Each task step entry may be related to one or more entries in the task table 433 (
The modules of
Note that the separation of the task management system 100 into modules is functional, and is not meant to imply that each module is written as a separate computer program. For example, the functions of the task manager 309 and of the capacity manager 317 are provided in one embodiment by sets of JavaBeans that operate on the server computer system 205 and cause the computer system to carry out operations on the database 217 that are required for the task dispatch and capacity management functions.
To continue with the task manager 309 and capacity manager 317 example, the functionality of these “modules” may alternately be implemented as two sets of computer programs, e.g., in any language or form. Even if written as computer programs, because the function of these modules are closely related, in an alternate embodiment, a single module may be built to carry out both task dispatch and capacity management functions.
Operation of the Task Dispatcher and the Capacity Manager
Special business situations may exist which will modify the normal behavior of the task dispatcher 309. In one embodiment, the task dispatcher 309 includes a set of special dispatch cases 507 that are provided to the dispatcher, typically during task definition.
In one embodiment, the task dispatcher 309 assigns a task to any worker who meets the dispatch rules to meet the dispatch objectives 505. In another embodiment, the dispatcher dispatches tasks to optimize an optimality function defined to operate the system and provided to the capacity manager 317.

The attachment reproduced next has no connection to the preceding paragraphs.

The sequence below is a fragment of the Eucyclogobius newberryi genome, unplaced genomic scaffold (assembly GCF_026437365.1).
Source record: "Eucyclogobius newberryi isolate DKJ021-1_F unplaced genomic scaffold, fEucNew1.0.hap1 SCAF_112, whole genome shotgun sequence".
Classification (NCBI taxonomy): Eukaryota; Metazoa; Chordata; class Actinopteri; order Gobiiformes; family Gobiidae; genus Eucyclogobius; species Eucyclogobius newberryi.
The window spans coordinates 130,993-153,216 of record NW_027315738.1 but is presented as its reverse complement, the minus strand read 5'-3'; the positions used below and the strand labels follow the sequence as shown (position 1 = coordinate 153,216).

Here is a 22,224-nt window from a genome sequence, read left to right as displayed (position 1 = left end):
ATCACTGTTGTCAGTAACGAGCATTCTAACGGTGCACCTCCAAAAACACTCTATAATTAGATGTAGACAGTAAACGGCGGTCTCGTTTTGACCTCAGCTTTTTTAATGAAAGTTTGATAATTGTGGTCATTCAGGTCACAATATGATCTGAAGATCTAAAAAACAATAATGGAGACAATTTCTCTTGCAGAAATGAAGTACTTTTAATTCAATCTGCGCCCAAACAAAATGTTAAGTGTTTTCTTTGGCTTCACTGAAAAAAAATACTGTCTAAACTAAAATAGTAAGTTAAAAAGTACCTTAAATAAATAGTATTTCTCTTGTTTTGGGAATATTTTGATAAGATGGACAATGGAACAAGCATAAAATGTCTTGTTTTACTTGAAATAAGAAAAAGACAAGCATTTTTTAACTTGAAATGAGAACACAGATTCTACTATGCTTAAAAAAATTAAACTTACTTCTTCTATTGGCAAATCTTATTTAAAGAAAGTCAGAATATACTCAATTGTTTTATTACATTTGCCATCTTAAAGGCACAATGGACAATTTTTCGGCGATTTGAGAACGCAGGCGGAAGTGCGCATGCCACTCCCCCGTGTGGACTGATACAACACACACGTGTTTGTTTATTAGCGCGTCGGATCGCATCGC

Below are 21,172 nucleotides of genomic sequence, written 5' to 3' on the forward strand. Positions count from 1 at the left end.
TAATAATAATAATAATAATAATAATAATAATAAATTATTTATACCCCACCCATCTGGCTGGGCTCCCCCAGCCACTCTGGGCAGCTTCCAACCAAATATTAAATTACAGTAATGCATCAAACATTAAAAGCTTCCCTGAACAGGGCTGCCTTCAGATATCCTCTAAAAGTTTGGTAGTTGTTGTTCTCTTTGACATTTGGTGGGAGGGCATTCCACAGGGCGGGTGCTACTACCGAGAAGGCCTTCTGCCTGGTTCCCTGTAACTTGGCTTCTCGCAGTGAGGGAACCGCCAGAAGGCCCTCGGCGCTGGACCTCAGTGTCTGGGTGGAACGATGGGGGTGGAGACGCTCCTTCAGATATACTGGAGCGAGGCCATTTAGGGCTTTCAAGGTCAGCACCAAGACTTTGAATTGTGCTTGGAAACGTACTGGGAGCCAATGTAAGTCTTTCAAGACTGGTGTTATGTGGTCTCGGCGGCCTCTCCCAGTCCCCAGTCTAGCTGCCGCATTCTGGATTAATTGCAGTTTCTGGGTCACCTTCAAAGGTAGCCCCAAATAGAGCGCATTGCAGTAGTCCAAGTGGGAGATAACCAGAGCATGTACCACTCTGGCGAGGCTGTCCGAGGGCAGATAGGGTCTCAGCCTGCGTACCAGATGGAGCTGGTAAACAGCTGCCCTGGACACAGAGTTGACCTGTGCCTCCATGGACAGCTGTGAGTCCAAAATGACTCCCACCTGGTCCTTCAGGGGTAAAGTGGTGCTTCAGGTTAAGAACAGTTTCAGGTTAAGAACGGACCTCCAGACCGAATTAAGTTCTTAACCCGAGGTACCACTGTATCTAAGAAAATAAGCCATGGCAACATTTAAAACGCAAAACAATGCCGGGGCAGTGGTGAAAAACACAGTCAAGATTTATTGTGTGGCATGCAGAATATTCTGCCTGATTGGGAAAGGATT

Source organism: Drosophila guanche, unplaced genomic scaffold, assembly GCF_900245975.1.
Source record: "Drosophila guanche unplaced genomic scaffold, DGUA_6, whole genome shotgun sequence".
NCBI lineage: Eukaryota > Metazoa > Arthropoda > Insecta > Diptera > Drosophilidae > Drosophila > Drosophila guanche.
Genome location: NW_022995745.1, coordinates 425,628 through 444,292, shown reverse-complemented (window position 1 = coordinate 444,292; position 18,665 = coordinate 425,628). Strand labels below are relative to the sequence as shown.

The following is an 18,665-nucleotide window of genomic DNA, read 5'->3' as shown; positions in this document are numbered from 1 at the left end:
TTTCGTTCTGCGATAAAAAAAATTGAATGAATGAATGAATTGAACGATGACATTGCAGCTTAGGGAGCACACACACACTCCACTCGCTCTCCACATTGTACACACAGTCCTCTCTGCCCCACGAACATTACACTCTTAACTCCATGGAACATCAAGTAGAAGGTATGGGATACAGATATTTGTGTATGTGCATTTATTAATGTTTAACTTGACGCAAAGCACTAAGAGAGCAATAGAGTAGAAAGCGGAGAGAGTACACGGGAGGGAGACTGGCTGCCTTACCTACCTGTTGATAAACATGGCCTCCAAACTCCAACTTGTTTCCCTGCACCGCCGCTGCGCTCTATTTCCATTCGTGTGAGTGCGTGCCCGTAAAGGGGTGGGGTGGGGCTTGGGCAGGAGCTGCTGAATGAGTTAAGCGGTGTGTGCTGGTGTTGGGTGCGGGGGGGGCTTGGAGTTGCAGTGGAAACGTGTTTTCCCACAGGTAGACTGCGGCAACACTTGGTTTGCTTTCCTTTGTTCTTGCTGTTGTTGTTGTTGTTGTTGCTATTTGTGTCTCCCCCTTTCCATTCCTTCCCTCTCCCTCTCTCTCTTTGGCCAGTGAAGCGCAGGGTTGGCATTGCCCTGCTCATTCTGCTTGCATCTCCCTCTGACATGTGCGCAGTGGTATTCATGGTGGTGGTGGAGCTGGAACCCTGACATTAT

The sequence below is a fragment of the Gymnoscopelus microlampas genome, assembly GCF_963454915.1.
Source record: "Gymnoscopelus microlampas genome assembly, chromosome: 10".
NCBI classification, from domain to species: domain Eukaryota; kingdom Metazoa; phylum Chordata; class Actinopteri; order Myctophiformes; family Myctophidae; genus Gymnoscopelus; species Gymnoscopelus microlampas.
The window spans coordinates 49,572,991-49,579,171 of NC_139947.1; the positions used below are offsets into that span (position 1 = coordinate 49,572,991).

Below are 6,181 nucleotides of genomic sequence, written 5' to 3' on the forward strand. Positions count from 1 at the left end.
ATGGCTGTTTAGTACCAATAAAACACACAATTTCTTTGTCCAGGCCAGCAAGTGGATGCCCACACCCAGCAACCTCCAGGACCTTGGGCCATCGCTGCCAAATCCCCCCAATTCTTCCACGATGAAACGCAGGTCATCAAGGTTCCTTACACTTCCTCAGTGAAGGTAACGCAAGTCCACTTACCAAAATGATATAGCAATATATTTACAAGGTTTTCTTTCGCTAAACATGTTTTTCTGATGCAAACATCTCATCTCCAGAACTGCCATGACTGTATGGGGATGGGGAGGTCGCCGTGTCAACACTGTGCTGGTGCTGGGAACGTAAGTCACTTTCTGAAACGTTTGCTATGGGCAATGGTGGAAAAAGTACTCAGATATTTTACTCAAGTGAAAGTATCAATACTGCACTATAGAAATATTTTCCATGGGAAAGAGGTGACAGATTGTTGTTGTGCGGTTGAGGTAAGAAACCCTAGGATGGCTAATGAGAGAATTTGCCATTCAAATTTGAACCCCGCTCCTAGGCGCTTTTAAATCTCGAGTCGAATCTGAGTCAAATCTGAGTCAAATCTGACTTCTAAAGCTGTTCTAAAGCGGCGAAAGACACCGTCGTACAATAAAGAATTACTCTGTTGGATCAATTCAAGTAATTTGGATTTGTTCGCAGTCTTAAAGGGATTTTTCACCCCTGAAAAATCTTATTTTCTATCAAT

Note that while the dispatch objectives are shown in
The task dispatcher 309 is programmed to assign a task if one or more conditions are met by the worker (the dispatch rules, also called the dispatch conditions). In one embodiment, the task dispatching involves running a query on the database 217, e.g., by forming a SQL statement that might be complicated.
The following list of dispatch conditions is in order of priority. Which conditions are requirements and which are preferences is determined in one embodiment during the task definition.
The task management system 100 may have one or more task dispatch objectives 505 it is pursuing that would determine which is the most desirable task to distribute at any instant in time, and to whom to distribute each task, while complies with the dispatch rules 503. For example, the most desirable task may be the highest priority task. In one embodiment wherein the tasks are maintained in the database 217, each task entry may include a priority.
In one embodiment, a set of task dispatch objectives 505 is stored in the task dispatcher 309. The system 100 may be set up to have only one objective, e.g., on-time completion, or a primary objective that may be overridden by one or more special cases. For example, the primary objective may be on-time completion, but any scheduled commitments would have even higher priority.
One embodiment of the system provides different dispatch objectives to different customers and/or for different projects.
The following is a list of dispatch objectives that different embodiments of the system may use or that may be set up by a customer or system operator.
The task dispatcher 309 includes a set of special dispatch cases. Examples include
Other special cases can be programmed into the task management system 100.
Operation of the HR Modules
One embodiment the task management system 100 includes a set of HR modules that automatically manage one or more of the following HR functions: recruiting workers, hiring and terminating workers, training workers, paying workers, evaluating workers, certifying workers, and allowing a worker to self-administer his or her work. Depending on the embodiment and the HR functions and on the nature of the tasks of the workers, an embodiment of the system 100 may perform a HR function automatically through software, may assign a HR function as one or more tasks to the system operator, or may define the HR function as one or more tasks for one or more workers and manage the one or more workers completing the HR function tasks.